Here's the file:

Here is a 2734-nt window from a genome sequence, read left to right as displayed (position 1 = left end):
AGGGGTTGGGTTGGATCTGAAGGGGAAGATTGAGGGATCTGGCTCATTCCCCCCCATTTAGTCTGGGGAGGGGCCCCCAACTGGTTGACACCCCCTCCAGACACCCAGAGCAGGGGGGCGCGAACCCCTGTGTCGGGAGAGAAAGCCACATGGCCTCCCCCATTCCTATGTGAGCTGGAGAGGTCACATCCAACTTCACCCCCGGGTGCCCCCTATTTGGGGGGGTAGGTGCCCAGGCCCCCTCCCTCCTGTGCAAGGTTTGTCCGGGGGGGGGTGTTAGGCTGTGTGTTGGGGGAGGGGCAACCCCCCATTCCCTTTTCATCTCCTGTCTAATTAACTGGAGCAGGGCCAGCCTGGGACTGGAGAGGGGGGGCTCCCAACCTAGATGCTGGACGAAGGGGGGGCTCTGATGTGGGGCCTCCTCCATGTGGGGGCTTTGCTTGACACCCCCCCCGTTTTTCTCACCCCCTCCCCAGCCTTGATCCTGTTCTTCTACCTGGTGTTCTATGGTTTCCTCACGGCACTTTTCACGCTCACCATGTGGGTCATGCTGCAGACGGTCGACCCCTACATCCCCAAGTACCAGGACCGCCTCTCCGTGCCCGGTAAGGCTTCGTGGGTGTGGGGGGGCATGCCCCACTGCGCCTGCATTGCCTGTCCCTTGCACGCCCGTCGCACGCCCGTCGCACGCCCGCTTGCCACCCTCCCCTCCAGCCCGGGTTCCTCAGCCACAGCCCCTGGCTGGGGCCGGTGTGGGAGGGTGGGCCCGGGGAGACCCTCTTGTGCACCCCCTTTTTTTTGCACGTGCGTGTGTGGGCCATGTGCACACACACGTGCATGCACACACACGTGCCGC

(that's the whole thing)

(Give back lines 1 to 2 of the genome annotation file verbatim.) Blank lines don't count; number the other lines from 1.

Here is a 2734-nt window from a genome sequence, read left to right as displayed (position 1 = left end):
AGGGGTTGGGTTGGATCTGAAGGGGAAGATTGAGGGATCTGGCTCATTCCCCCCCATTTAGTCTGGGGAGGGGCCCCCAACTGGTTGACACCCCCTCCAGACACCCAGAGCAGGGGGGCGCGAACCCCTGTGTCGGGAGAGAAAGCCACATGGCCTCCCCCATTCCTATGTGAGCTGGAGAGGTCACATCCAACTTCACCCCCGGGTGCCCCCTATTTGGGGGGGTAGGTGCCCAGGCCCCCTCCCTCCTGTGCAAGGTTTGTCCGGGGGGGGGTGTTAGGCTGTGTGTTGGGGGAGGGGCAACCCCCCATTCCCTTTTCATCTCCTGTCTAATTAACTGGAGCAGGGCCAGCCTGGGACTGGAGAGGGGGGGCTCCCAACCTAGATGCTGGACGAAGGGGGGGCTCTGATGTGGGGCCTCCTCCATGTGGGGGCTTTGCTTGACACCCCCCCCGTTTTTCTCACCCCCTCCCCAGCCTTGATCCTGTTCTTCTACCTGGTGTTCTATGGTTTCCTCACGGCACTTTTCACGCTCACCATGTGGGTCATGCTGCAGACGGTCGACCCCTACATCCCCAAGTACCAGGACCGCCTCTCCGTGCCCGGTAAGGCTTCGTGGGTGTGGGGGGGCATGCCCCACTGCGCCTGCATTGCCTGTCCCTTGCACGCCCGTCGCACGCCCGTCGCACGCCCGCTTGCCACCCTCCCCTCCAGCCCGGGTTCCTCAGCCACAGCCCCTGGCTGGGGCCGGTGTGGGAGGGTGGGCCCGGGGAGACCCTCTTGTGCACCCCCTTTTTTTTGCACGTGCGTGTGTGGGCCATGTGCACACACACGTGCATGCACACACACGTGCCGC